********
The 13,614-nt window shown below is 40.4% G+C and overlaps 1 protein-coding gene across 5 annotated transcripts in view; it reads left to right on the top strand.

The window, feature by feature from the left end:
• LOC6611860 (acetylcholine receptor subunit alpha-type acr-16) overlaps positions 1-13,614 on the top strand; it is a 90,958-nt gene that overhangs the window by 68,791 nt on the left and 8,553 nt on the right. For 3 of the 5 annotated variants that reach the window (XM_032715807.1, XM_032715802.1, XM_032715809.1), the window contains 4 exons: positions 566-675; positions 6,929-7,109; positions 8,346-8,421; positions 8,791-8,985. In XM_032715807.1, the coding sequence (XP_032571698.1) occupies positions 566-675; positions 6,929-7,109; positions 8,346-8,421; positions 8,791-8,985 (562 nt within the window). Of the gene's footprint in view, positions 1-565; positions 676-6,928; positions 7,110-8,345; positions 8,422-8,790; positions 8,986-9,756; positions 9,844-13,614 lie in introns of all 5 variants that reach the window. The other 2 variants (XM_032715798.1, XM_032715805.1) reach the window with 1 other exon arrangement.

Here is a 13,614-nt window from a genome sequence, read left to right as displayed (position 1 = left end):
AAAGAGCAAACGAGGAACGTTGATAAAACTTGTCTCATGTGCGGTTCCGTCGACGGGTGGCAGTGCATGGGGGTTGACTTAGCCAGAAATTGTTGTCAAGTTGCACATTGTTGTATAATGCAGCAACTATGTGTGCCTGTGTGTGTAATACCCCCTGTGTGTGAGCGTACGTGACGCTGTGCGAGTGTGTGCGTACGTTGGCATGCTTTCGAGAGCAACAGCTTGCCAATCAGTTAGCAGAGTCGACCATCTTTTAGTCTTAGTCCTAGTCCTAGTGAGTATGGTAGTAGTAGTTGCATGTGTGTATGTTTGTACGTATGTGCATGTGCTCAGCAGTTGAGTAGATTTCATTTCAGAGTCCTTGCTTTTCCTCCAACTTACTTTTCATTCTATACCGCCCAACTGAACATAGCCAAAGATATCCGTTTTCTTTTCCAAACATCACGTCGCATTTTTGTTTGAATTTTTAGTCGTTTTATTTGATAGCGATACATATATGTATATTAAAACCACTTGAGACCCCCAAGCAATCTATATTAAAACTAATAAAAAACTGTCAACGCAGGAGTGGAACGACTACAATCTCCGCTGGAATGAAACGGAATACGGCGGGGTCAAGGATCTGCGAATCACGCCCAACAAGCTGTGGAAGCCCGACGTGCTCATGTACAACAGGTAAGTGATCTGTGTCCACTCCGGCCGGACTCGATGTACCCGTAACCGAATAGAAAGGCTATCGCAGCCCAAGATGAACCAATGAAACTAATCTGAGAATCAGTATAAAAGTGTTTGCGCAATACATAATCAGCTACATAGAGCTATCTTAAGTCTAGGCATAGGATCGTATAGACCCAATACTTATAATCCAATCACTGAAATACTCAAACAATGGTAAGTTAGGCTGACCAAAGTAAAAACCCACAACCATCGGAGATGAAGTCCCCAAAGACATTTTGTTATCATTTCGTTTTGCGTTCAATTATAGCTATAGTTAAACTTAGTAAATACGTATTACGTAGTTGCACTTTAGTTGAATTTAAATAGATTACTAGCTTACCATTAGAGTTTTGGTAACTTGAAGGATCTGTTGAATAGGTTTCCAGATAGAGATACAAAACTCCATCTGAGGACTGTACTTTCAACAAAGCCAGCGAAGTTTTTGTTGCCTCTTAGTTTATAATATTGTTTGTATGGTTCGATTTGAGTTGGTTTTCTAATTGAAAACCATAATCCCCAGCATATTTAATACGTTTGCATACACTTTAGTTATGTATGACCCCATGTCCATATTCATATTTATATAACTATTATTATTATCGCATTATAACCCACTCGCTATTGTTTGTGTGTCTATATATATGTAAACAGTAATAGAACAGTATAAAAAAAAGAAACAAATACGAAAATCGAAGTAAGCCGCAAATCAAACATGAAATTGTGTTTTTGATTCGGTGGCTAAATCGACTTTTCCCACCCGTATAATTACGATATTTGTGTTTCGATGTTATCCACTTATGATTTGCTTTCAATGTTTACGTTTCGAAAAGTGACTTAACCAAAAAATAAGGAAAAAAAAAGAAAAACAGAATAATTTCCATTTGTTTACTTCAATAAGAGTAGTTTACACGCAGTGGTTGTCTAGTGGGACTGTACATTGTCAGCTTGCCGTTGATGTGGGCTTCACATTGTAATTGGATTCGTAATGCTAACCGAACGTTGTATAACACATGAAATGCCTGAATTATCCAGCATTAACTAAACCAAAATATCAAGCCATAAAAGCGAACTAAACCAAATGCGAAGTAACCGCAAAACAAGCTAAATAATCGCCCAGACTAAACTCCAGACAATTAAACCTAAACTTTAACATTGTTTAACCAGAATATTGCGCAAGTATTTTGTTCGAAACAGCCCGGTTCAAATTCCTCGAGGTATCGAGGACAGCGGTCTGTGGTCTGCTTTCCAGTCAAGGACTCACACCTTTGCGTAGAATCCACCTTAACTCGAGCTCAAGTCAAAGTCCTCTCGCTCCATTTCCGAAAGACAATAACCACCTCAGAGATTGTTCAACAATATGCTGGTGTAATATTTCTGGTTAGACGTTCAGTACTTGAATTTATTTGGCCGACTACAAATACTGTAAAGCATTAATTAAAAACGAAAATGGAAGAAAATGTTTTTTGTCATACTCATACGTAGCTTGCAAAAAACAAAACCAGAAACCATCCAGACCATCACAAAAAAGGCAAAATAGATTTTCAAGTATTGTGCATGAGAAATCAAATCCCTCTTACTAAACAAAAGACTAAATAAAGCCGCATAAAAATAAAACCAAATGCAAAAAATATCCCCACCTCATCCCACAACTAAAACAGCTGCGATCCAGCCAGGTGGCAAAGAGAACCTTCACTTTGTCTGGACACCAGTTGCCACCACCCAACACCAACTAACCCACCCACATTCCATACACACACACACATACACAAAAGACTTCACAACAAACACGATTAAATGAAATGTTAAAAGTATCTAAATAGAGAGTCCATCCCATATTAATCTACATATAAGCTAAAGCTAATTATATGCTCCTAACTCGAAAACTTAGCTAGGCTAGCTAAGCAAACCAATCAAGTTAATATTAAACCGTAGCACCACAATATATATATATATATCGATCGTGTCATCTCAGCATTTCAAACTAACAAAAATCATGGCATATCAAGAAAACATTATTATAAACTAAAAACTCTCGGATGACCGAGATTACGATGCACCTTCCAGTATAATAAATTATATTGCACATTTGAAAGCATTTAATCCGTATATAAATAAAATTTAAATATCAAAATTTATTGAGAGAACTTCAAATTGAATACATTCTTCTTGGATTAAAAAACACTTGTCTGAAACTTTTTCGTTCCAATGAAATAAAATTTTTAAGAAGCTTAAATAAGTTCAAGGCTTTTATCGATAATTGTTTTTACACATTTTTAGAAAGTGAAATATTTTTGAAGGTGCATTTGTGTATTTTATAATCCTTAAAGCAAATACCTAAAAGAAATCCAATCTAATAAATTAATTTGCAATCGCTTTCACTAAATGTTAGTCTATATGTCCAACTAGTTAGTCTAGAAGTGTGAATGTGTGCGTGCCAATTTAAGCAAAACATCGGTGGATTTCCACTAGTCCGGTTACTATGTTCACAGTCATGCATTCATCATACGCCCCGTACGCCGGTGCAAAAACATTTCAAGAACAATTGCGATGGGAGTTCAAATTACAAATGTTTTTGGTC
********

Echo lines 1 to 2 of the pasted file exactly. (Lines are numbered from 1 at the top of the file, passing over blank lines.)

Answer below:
The 13,614-nt window shown below is 40.4% G+C and overlaps 1 protein-coding gene across 5 annotated transcripts in view; it reads left to right on the top strand.

The window, feature by feature from the left end: